3 new functionalities from 3 people:

First, patch from George Gensure, committed by Tom Lane.

New function – pg_conf_load_time() returns timestamp when PostgreSQL reread its configuration last time. In trivial situation it will be the same as pg_postmaster_start_time(), but if someone issued

pg_ctl reload

Then it will differ:

=> psql -c "select pg_postmaster_start_time(), pg_conf_load_time()"
pg_postmaster_start_time | pg_conf_load_time
-------------------------------+-------------------------------
2008-05-05 09:03:23.651523+02 | 2008-05-05 09:03:23.306127+02
(1 row)
=> pg_ctl reload
server signaled
=> psql -c "select pg_postmaster_start_time(), pg_conf_load_time()"
pg_postmaster_start_time | pg_conf_load_time
-------------------------------+-------------------------------
2008-05-05 09:03:23.651523+02 | 2008-05-05 09:19:27.009284+02
(1 row)

Second patch, also committed by Tom, was written by Hitoshi Harada.

It adds time-related generate_series() functions.

How it works? Well, it's pretty simple:

# select * from generate_series(now(), now() + '2 days'::interval, '6 hour'::interval);
generate_series
------------------------------
2008-05-05 07:22:34.53166+00
2008-05-05 13:22:34.53166+00
2008-05-05 19:22:34.53166+00
2008-05-06 01:22:34.53166+00
2008-05-06 07:22:34.53166+00
2008-05-06 13:22:34.53166+00
2008-05-06 19:22:34.53166+00
2008-05-07 01:22:34.53166+00
2008-05-07 07:22:34.53166+00
(9 rows)

As You can see it takes 3 arguments – when to start, when to end, and what is the stepping interval.

Of course You could do the same thing without time-related generate_series, but new syntax is so much nicer.

Last patch was written by David Fetter, and committed by Andrew Dunstan.

Now, the functionality it adds is pretty basic, but apparently there was no simple way to get it before it. Simple – means without touching system catalog.

What the patch does? It lists all possible ENUM values in \dT+ output:

# create type test as enum ('lorem', 'ipsum', 'dolor', 'sit',
'amet', 'consectetuer', 'adipiscing', 'elit', 'pellentesque',
'vel', 'hendrerit', 'wisi', 'nulla', 'cursus');
CREATE TYPE
# \dT+ test
List of data types
Schema | Name | Internal name | Size | Elements | Description
--------+------+---------------+------+--------------+-------------
public | test | test | 4 | lorem |
: ipsum
: dolor
: sit
: amet
: consectetuer
: adipiscing
: elit
: pellentesque
: vel
: hendrerit
: wisi
: nulla
: cursus
(1 row)

It's pretty good to have this information, but I personally think that until there will be sane way to add and remove elements from ENUM – functionality of this data type is very limited. So limited that I honestly can't imagine myself any situation in which I would use it.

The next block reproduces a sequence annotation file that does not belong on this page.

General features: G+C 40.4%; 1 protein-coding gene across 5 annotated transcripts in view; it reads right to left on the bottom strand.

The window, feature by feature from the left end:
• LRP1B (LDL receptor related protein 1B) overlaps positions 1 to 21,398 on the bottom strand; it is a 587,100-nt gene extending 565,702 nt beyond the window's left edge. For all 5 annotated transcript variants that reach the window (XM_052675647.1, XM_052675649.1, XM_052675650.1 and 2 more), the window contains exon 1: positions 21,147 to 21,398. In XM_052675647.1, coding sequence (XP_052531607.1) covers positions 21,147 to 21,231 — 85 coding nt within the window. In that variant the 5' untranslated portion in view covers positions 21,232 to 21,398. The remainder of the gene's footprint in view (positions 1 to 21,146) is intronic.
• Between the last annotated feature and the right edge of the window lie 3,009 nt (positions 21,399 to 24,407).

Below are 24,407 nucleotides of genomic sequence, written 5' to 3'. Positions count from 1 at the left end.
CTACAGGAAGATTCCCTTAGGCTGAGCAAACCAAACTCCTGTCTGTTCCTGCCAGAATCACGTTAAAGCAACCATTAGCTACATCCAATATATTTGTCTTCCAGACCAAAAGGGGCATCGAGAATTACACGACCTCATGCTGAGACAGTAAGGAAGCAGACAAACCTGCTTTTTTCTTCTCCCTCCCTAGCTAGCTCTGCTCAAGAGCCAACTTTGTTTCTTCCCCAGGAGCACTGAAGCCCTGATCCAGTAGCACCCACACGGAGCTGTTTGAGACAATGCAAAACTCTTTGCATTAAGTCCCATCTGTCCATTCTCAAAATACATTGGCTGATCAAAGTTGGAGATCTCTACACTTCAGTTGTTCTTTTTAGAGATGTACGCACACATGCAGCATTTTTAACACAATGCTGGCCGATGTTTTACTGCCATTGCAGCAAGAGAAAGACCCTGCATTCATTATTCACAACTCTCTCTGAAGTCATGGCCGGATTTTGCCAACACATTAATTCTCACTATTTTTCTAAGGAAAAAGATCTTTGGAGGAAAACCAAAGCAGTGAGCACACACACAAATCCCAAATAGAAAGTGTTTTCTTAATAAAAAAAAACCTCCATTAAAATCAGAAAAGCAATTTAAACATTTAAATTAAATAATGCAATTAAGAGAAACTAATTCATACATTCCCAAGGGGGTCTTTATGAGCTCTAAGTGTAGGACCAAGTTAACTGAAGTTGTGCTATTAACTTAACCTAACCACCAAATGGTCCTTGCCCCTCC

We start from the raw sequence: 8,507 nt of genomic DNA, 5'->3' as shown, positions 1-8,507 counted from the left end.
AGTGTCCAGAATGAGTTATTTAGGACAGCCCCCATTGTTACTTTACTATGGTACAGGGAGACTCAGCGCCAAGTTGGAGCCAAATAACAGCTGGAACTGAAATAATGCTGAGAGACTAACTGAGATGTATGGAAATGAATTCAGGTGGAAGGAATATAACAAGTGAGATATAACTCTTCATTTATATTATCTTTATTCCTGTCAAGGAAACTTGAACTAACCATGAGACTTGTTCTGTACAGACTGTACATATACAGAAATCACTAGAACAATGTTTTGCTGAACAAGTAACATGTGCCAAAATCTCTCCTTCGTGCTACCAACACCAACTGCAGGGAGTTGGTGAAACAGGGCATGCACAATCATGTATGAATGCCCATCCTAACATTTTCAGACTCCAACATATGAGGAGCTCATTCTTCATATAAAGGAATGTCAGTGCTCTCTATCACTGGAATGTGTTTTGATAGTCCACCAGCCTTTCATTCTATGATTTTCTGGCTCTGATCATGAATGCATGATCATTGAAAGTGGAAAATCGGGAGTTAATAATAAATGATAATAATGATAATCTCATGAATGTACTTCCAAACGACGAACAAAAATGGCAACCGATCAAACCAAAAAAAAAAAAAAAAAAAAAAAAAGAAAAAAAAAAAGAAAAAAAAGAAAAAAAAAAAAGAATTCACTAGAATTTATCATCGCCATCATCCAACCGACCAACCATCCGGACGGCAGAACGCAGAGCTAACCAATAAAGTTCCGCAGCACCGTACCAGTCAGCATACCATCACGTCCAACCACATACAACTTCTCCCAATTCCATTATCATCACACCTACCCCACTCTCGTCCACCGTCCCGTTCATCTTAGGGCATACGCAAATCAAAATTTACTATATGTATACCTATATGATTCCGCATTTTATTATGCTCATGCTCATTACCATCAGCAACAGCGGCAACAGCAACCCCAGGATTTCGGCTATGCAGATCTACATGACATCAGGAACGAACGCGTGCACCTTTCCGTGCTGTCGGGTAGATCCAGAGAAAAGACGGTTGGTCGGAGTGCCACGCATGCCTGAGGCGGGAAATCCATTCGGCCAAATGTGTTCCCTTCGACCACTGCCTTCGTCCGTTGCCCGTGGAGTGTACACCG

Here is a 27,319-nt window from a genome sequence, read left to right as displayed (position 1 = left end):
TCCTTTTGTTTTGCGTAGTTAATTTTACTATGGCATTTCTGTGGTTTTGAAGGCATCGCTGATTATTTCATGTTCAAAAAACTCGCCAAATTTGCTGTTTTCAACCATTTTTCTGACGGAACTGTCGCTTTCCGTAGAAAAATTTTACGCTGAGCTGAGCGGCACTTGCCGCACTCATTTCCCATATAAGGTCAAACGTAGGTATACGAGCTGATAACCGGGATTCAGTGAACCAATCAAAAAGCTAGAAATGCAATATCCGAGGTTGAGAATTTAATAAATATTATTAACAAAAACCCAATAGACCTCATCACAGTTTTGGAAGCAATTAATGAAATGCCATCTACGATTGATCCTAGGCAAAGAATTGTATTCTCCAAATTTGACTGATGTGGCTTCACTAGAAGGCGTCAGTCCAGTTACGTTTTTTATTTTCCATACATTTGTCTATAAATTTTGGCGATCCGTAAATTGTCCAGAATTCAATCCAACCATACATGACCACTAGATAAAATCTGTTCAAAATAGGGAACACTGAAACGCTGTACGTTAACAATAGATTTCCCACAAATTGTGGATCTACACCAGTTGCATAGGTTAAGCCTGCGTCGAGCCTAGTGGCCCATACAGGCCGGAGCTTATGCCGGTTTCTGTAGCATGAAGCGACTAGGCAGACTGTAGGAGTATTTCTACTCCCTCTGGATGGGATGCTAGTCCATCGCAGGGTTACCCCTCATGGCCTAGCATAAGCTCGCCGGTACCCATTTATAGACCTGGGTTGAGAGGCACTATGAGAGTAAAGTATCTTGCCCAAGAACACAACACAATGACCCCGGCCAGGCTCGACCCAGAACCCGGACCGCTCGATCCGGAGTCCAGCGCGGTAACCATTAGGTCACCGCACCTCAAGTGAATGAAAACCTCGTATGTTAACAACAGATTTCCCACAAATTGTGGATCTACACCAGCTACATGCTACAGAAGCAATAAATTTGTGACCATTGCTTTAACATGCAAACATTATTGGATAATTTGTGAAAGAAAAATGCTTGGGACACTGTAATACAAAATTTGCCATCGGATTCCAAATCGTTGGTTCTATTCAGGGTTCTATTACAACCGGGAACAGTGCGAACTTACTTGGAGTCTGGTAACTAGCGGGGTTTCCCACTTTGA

1. 5 comments

  2. # Thormick
    May 5, 2008

    The second patch is very nice to have. Since 8.0 I’ve been declaring such functions manually when I’ve needed them, and it always seemed to be something that should have been included in Pg as standard.

  3. # Radek Zielinski
    May 5, 2008

    @depesz: “until there will be sane way to add and remove elements from ENUM – functionality of this data type is very limited. So limited that I honestly can’t imagine myself any situation in which I would use it.”

    You can create a new enum type and cast your columns to it (and recreate any functions using this type, which might get ugly).

    create type e1 as enum (‘a’, ‘b’, ‘foo’);
    create type e2 as enum (‘a’, ‘b’, ‘c’, ‘bar’);
    create table x ( col e1 );
    alter table x alter column col type e2 using col::text::e2;

    …and will correctly blow up if the data doesn’t fit the second enum (ie, if you have any ‘foo’ values there).

    Maybe not the prettiest solution, but works.

  4. May 5, 2008

    @Radek Zielinski:
    It’s great to have Your comment here, but trust me – doing “alter table” to fix enum is not acceptable.
    It gets exclusive lock on whole table for the time of processing it. Just imagine multi-hour downtime of production site, and You’ll understand why it’s not cool.
    There are other ways that “work” as well – like modifying pg_catalog, but it’s also not acceptable in production environment.

  5. # Radek Zielinski
    May 5, 2008

    @depesz: Just out of curiosity, why do you consider an insert to pg_enum (yes, I know it doesn’t solve the sorting problem) unacceptable?

  6. May 5, 2008

    @Radek Zielinski:
    Because pg_enum is in system catalog. I strongly believe that user shouldn’t ever need to touch it.

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